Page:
Lemon shark habitat and facts

In Freshwater fish

The lemon shark, also known as the negaprion brevirostris, is the best known and researched of all sharks. Unlike most sharks, lemon is able to handle captivity for long periods of time. Therefore, scientists have had the opportunity to observe their behavior like no other shark.

Characteristics of lemon shark

The name “tiburón lemon” is due to its peculiar and bright yellow and brown pigmentation.

1 – Lemon shark size

Unlike an adult pangasian shark that reaches an average of 1 to 1.5 meters, the adult lemon shark is usually about 3.5 meters (11 feet) long.

2 – Lemon shark weight

It usually weighs 190 kilograms (about 420 pounds).

3 – Lemon shark sensory system

Like all other shark species, they have electric receptors that allow them to track prey by the electrical impulses that all living beings emit. In addition to using electric receivers, they also have an amazing olfactory sense through magnetic sensors in the nose. This helps compensate for your poor vision.

4 – Lemon shark feeding

Because this shark is an inhabitant of the bottom of the water, they often track their prey by shaking the ground to feed on bony fish, rays, crustaceans and sometimes even seabirds.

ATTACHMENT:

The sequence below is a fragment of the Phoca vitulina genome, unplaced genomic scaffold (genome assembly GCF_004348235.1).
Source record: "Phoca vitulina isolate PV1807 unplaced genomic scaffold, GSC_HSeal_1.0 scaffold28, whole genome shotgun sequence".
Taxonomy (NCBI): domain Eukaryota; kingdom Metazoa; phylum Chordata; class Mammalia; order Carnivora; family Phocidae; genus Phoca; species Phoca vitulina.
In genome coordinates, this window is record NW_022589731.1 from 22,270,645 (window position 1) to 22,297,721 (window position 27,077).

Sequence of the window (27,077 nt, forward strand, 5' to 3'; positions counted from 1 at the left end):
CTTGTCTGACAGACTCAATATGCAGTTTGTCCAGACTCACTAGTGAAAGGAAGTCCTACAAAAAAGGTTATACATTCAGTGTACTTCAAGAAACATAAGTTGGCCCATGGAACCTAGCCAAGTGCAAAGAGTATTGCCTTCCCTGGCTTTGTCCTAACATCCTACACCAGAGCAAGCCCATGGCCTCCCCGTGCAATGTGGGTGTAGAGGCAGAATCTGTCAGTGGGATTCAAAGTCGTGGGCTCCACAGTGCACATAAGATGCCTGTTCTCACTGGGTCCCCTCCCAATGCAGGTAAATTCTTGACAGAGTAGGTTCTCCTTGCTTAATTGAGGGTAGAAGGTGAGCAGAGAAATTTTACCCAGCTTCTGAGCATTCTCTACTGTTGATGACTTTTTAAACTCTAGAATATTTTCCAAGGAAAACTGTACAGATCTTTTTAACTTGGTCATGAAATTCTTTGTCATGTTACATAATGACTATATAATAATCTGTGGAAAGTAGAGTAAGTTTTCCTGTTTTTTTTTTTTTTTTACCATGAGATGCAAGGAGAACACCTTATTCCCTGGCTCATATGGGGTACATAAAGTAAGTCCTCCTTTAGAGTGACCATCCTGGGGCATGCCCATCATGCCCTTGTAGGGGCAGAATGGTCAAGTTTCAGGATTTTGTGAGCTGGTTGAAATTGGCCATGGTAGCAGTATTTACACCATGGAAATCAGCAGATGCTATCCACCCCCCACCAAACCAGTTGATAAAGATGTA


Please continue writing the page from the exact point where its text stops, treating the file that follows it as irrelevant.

5 – Behavior of the lemon shark

This is a very social species. They are often seen in groups and have a system of structured hierarchies based on size and sex. Generally they do not show any aggressive behavior among them and they coordinate in groups to hunt in places where the hierarchy is strictly respected.

This species is known to migrate from one area to another and often walks hundreds of kilometers across the ocean to reach mating sites.

Habitat of the lemon shark

The lemon shark loves tropical and subtropical waters in the coastal areas of the atlantic and pacific oceans. They remain in moderately shallow waters, usually not reaching depths greater than 80 meters (approximately 260 feet). They are often found in shallow waters near coasts and islands, in coral reefs, mangroves, bays and sometimes even in the mouths of rivers.

Lemon shark reproduction

Because they are viviparous, the females give birth to live offspring. Normally, the labor cycle lasts one year and give birth between 5 and 20 babies at a time.

Young puppies remain near lagoons and reefs for shelter and protection. When they reach adulthood, between 10 and 15 years old, they migrate to deeper seas.

Is the lemon shark dangerous?

The white shark, the bull shark, and the tiger shark are among the most dangerous sharks, however, lemon sharks pose no threat to humans. Although, human beings and lemon sharks interact routinely due to their shared oceanic habitat preferences, lemon sharks are not aggressive to humans. In fact, only 10 attacks of lemon shark have been documented and in each case it was an attack provoked where the victim survived. Humans, on the other hand, are a threat to lemon sharks. Lemon sharks are highly praised for their meat and leather, which is why they are now listed as “endangered” by the icun due to overfishing, especially in the northwest atlantic and eastern pacific oceans.

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